The resistomes of six carbapenem-resistant pathogens - a critical genotype-phenotype analysis
Journal article, 2018

Carbapenem resistance is a rapidly growing threat to our ability to treat refractory bacterial infections. To understand how carbapenem resistance is mobilized and spread between pathogens, it is important to study the genetic context of the underlying resistance mechanisms. In this study, the resistomes of six clinical carbapenem-resistant isolates of five different species - Acinetobacter baumannii, Escherichia coli, two Klebsiella pneumoniae, Proteus mirabilis and Pseudomonas aeruginosa - were characterized using whole genome sequencing. All Enterobacteriaceae isolates and the A. baumannii isolate had acquired a large number of antimicrobial resistance genes (7-18 different genes per isolate), including the following encoding carbapenemases: blaKPC-2, blaOXA-48, blaOXA-72, blaNDM-1, blaNDM-7 and blaVIM-1. In addition, a novel version of blaSHV was discovered. Four new resistance plasmids were identified and their fully assembled sequences were verified using optical DNA mapping. Most of the resistance genes were co-localized on these and other plasmids, suggesting a risk for co-selection. In contrast, five out of six carbapenemase genes were present on plasmids with no or few other resistance genes. The expected level of resistance - based on acquired resistance determinants - was concordant with measured levels in most cases. There were, however, several important discrepancies for four of the six isolates concerning multiple classes of antibiotics. In conclusion, our results further elucidate the diversity of carbapenemases, their mechanisms of horizontal transfer and possible patterns of co-selection. The study also emphasizes the difficulty of using whole genome sequencing for antimicrobial susceptibility testing of pathogens with complex genotypes.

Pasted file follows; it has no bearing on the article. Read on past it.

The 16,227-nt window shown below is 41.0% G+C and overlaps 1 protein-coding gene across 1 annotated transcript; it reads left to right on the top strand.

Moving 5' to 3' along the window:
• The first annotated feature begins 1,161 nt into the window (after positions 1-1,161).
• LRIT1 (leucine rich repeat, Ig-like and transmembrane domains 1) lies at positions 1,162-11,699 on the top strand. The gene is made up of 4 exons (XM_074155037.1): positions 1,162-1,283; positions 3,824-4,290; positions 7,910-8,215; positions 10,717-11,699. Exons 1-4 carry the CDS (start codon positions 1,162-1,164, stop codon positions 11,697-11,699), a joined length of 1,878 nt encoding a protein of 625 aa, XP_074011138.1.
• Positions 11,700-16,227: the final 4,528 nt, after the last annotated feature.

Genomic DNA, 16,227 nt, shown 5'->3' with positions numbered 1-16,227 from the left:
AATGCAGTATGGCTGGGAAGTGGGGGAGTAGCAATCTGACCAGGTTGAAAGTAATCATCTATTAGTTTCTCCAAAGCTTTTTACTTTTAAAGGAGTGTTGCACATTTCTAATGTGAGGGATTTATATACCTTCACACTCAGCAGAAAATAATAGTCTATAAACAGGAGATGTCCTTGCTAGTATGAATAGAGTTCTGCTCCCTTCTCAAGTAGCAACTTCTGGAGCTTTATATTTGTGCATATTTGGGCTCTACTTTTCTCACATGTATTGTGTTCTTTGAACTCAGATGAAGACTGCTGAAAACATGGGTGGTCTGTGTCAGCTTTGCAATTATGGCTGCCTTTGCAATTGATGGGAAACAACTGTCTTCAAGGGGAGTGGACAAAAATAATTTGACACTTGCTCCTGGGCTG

human pathogens

whole-genome sequencing

genotype–phenotype association

carbapenem resistance

Author

Anna Johnning

University of Gothenburg

Chalmers, Mathematical Sciences, Applied Mathematics and Statistics

N. Karami

University of Gothenburg

Erika Tång Hallbäck

University of Gothenburg

Vilhelm Müller

Chalmers, Biology and Biological Engineering, Chemical Biology

Lena Nyberg

Chalmers, Biology and Biological Engineering, Chemical Biology

Mariana Buongermino Pereira

University of Gothenburg

Chalmers, Mathematical Sciences, Applied Mathematics and Statistics

Callum L. Stewart

Lund University

Tobias Ambjörnsson

Lund University

Fredrik Westerlund

Chalmers, Biology and Biological Engineering, Chemical Biology

Ingegerd Adlerberth

University of Gothenburg

Erik Kristiansson

University of Gothenburg

Chalmers, Mathematical Sciences, Applied Mathematics and Statistics

Microbial Genomics

2057-5858 (eISSN)

Vol. 4 11

Subject Categories

Infectious Medicine

Microbiology

Microbiology in the medical area

DOI

10.1099/mgen.0.000233

PubMed

30461373

More information

Latest update

11/22/2019